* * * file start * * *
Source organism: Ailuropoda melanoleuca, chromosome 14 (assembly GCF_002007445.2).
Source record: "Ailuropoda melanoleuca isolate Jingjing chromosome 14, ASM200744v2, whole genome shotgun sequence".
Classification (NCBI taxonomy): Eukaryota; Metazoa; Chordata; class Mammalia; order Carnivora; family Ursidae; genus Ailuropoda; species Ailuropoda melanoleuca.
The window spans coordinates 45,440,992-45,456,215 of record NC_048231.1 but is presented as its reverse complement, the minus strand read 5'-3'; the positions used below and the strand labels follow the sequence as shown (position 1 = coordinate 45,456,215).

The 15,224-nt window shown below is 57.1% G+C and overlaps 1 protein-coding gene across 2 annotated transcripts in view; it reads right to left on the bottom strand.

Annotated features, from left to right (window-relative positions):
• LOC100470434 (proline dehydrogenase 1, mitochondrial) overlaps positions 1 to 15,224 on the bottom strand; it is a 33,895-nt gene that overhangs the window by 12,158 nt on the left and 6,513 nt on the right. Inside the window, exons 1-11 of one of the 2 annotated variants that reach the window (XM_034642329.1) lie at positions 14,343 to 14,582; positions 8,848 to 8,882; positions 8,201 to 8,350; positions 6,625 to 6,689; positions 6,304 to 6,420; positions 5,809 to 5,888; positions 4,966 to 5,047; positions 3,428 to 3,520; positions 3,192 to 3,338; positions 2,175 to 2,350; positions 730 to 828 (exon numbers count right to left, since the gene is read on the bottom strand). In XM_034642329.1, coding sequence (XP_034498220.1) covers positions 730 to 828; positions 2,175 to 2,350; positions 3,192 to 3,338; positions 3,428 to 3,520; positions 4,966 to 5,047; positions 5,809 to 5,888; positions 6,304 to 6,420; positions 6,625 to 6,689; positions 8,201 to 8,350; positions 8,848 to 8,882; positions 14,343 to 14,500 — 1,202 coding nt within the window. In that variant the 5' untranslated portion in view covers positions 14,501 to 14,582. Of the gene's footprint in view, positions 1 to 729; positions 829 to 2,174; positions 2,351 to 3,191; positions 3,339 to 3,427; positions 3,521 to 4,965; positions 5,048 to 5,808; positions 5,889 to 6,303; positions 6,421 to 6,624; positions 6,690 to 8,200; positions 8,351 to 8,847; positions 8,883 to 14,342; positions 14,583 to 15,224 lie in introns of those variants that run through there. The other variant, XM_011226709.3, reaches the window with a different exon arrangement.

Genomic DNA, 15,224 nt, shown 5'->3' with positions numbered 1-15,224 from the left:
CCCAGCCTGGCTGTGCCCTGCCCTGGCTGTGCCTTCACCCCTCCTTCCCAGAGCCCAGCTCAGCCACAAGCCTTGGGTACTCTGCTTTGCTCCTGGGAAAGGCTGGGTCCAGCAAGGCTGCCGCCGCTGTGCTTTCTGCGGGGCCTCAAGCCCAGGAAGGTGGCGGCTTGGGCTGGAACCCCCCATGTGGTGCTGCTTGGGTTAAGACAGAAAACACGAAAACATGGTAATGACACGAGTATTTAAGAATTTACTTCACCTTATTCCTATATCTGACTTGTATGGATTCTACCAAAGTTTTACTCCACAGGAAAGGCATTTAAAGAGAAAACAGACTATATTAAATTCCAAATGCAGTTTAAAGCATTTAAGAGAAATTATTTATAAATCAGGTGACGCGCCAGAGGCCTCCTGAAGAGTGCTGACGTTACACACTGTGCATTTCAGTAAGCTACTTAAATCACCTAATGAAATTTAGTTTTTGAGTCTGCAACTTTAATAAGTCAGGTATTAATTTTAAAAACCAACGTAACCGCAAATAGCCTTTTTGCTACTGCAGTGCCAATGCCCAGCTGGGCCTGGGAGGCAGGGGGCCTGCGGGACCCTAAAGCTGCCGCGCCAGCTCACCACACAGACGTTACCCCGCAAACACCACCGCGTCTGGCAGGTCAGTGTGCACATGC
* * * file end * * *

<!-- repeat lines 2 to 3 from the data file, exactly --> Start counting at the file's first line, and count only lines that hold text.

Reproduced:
Source record: "Ailuropoda melanoleuca isolate Jingjing chromosome 14, ASM200744v2, whole genome shotgun sequence".
Classification (NCBI taxonomy): Eukaryota; Metazoa; Chordata; class Mammalia; order Carnivora; family Ursidae; genus Ailuropoda; species Ailuropoda melanoleuca.